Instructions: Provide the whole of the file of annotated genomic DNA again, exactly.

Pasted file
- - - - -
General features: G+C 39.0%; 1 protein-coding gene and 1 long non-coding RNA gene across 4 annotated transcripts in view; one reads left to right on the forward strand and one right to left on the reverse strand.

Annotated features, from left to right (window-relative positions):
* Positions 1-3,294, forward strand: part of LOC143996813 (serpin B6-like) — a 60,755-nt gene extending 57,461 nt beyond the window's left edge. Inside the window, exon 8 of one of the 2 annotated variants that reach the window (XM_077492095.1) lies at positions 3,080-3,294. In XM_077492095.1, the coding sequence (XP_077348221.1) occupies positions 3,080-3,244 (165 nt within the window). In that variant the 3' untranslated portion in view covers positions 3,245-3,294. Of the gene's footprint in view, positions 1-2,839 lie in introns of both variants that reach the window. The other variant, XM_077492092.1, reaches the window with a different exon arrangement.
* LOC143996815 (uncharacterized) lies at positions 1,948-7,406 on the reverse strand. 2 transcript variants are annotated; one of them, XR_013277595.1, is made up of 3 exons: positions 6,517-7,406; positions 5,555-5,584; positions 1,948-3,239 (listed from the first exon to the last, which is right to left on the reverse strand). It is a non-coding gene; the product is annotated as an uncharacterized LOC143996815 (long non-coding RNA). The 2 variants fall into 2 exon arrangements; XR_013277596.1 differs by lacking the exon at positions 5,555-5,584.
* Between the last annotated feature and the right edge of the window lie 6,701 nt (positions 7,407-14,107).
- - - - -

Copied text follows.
General features: G+C 39.0%; 1 protein-coding gene and 1 long non-coding RNA gene across 4 annotated transcripts in view; one reads left to right on the forward strand and one right to left on the reverse strand.

Annotated features, from left to right (window-relative positions):
* Positions 1-3,294, forward strand: part of LOC143996813 (serpin B6-like) — a 60,755-nt gene extending 57,461 nt beyond the window's left edge. Inside the window, exon 8 of one of the 2 annotated variants that reach the window (XM_077492095.1) lies at positions 3,080-3,294. In XM_077492095.1, the coding sequence (XP_077348221.1) occupies positions 3,080-3,244 (165 nt within the window). In that variant the 3' untranslated portion in view covers positions 3,245-3,294. Of the gene's footprint in view, positions 1-2,839 lie in introns of both variants that reach the window. The other variant, XM_077492092.1, reaches the window with a different exon arrangement.
* LOC143996815 (uncharacterized) lies at positions 1,948-7,406 on the reverse strand. 2 transcript variants are annotated; one of them, XR_013277595.1, is made up of 3 exons: positions 6,517-7,406; positions 5,555-5,584; positions 1,948-3,239 (listed from the first exon to the last, which is right to left on the reverse strand). It is a non-coding gene; the product is annotated as an uncharacterized LOC143996815 (long non-coding RNA). The 2 variants fall into 2 exon arrangements; XR_013277596.1 differs by lacking the exon at positions 5,555-5,584.
* Between the last annotated feature and the right edge of the window lie 6,701 nt (positions 7,407-14,107).